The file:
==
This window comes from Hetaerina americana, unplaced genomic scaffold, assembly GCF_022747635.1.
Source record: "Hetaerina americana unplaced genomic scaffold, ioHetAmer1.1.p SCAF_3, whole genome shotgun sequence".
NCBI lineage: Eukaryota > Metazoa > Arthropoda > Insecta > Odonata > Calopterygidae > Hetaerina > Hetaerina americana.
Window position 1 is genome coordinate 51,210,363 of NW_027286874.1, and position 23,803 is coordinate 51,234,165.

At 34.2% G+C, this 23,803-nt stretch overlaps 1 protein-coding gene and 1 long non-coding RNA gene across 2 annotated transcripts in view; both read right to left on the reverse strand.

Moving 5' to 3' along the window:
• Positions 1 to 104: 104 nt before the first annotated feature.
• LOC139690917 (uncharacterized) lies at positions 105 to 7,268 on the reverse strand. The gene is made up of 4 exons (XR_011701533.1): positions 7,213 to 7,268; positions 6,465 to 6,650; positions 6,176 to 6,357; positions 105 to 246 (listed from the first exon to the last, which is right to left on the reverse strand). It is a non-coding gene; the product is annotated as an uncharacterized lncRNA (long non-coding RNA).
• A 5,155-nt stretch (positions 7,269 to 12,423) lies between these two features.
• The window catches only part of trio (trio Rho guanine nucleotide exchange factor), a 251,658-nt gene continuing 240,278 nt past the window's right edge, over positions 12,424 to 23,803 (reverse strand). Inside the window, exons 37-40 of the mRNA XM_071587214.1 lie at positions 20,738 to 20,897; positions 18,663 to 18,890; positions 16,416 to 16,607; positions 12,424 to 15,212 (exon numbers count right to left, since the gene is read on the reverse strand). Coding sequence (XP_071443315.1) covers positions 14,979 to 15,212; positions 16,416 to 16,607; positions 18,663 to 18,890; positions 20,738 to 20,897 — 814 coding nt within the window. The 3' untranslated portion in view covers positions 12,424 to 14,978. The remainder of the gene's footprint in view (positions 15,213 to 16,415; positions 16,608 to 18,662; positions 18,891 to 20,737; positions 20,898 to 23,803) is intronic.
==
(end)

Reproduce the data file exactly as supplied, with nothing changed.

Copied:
This window comes from Hetaerina americana, unplaced genomic scaffold, assembly GCF_022747635.1.
Source record: "Hetaerina americana unplaced genomic scaffold, ioHetAmer1.1.p SCAF_3, whole genome shotgun sequence".
NCBI lineage: Eukaryota > Metazoa > Arthropoda > Insecta > Odonata > Calopterygidae > Hetaerina > Hetaerina americana.
Window position 1 is genome coordinate 51,210,363 of NW_027286874.1, and position 23,803 is coordinate 51,234,165.

At 34.2% G+C, this 23,803-nt stretch overlaps 1 protein-coding gene and 1 long non-coding RNA gene across 2 annotated transcripts in view; both read right to left on the reverse strand.

Moving 5' to 3' along the window:
• Positions 1 to 104: 104 nt before the first annotated feature.
• LOC139690917 (uncharacterized) lies at positions 105 to 7,268 on the reverse strand. The gene is made up of 4 exons (XR_011701533.1): positions 7,213 to 7,268; positions 6,465 to 6,650; positions 6,176 to 6,357; positions 105 to 246 (listed from the first exon to the last, which is right to left on the reverse strand). It is a non-coding gene; the product is annotated as an uncharacterized lncRNA (long non-coding RNA).
• A 5,155-nt stretch (positions 7,269 to 12,423) lies between these two features.
• The window catches only part of trio (trio Rho guanine nucleotide exchange factor), a 251,658-nt gene continuing 240,278 nt past the window's right edge, over positions 12,424 to 23,803 (reverse strand). Inside the window, exons 37-40 of the mRNA XM_071587214.1 lie at positions 20,738 to 20,897; positions 18,663 to 18,890; positions 16,416 to 16,607; positions 12,424 to 15,212 (exon numbers count right to left, since the gene is read on the reverse strand). Coding sequence (XP_071443315.1) covers positions 14,979 to 15,212; positions 16,416 to 16,607; positions 18,663 to 18,890; positions 20,738 to 20,897 — 814 coding nt within the window. The 3' untranslated portion in view covers positions 12,424 to 14,978. The remainder of the gene's footprint in view (positions 15,213 to 16,415; positions 16,608 to 18,662; positions 18,891 to 20,737; positions 20,898 to 23,803) is intronic.